4. Size and weight of the whole thing:

    During my travels, I’ve packed things I haven’t used at home for years and foolishly brought them on trips. Guess what, I didn’t use them on vacation, either.

    So ask yourself if you’re really going to use that massage gun on your trip.

    Because all the improvements in battery life can lead to heavier, although still compact devices. 

    The last thing you want to happen is to regret lugging around something you won’t be using much anyway.

    5. Consider the rules in international flights:

    Be aware of the rules in all airlines you’ll be using.

    Some of them might not allow your massage gun even though it passed through your first flights. The worst case is that you might have to leave an item behind. 😢

    If in doubt, contact the airlines beforehand, especially if your percussive muscle massage gun has a big battery. 


    To summarise, in most cases, yes, you can bring your massage gun on an aeroplane with you given that its battery falls within the guidelines of the airline. 

    Massage guns with batteries on the bigger side will still likely fit within the under 100-watt-hour guidelines of the TSA and other airport rules.

    Note that aviation guidelines can change at any time, so double check before your flight to make sure.

    Our Musclegun has excellent portability with its included carrying case, with internal moulded compartments to keep your massager and accessories safe and snug during travel. Its Samsung 3400maH battery can provide you up to 8 hours of massage time, perfect for long flights—delivered overnight straight to your door NZ wide.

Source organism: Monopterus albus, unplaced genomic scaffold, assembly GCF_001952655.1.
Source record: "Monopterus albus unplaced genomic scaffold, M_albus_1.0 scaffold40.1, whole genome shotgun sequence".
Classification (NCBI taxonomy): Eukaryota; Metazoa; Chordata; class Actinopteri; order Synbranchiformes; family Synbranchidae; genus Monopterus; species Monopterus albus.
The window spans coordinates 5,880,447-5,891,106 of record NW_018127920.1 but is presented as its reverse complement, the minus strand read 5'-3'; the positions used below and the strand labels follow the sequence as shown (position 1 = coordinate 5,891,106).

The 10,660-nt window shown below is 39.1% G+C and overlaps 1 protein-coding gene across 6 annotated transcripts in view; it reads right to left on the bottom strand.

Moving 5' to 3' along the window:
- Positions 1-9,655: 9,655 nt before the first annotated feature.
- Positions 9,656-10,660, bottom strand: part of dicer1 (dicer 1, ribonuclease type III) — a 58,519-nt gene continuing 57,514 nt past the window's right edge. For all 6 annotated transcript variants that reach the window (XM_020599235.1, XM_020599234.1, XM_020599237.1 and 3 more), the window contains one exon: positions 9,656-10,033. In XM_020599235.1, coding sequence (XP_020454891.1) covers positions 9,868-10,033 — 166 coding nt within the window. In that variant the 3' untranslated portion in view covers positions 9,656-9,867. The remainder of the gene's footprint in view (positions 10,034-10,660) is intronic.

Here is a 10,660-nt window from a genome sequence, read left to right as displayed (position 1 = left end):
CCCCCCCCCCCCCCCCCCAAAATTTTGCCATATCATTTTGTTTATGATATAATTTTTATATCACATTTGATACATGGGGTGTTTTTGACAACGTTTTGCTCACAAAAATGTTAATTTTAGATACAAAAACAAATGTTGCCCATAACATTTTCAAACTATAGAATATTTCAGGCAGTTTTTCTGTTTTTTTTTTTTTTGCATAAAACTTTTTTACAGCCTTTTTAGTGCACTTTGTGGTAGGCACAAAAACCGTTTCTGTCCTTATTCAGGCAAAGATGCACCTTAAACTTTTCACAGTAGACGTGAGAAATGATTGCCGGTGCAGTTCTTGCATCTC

Appendix: What New Zealand’s airlines say about bringing massage guns

    Please note that “devices with lithium batteries” and “standalone lithium batteries” or “spare batteries” can mean different things depending on the interpretation of the airline’s rules.

    Air New Zealand

    Air New Zealand has a page on travelling with lithium battery-operated devices. Low Watt hour (Wh) lithium batteries not exceeding 100 Wh are allowed.

    Special requirements for devices in checked-in baggage must be followed. They can be found on this part of the page. Basically, devices must be fully turned off (not in sleep or standby mode), with their on-off switches secured in the off position with tape. Source

    Air Chathams 

    “Lithium batteries or lithium battery powered equipment containing those batteries” are not allowed to be taken on the flight. Source


    Battery powered devices with Lithium-ion batteries not exceeding 100Wh are allowed. When packed in checked baggage, devices with batteries must have ON/OFF switches protected to prevent activation and must be fully turned off. Source

    No more than 20 spare batteries total for personal use per passenger. No more than 2 spare lithium batteries exceeding 100Wh up to 160Wh are permitted. Source

    Air Kaukoura

    No information about baggage restrictions.

    Barrier Air 

    ❌ Lithium batteries are not allowed in passenger’s baggage. Source

    Golden Bay Air

     All baggage will be stored in designated baggage areas. The Restricted Articles page has no mention of batteries. Source


    Lithium batteries: No more than 20 spare batteries total for personal use per passenger. Spare batteries must be in carry-on baggage. Batteries in checked baggage must have on/off switches protected. Batteries above 100Wh need airline approval. Source


    ❌ Lithium batteries are in the list of examples of items that are either “prohibited or may be carried under certain restrictions.” Source

    Sounds Air

    Lithium batteries are not in their list of restricted articles, although the page states to call them if you are unsure or have any questions. (Originair Number: 0800 505 005) Source

    Stewart Island Flights

    Lithium batteries are not in their list of Dangerous or Restricted Articles. Source


    No information restrictions on Lithium batteries can be found on their page. Source

    Make sure you check with each airline beforehand as guidelines may change! 

    For more information on New Zealand air travel rules, please visit the New Zealand Government Aviation official website on passenger information: 

    Safe and happy travels!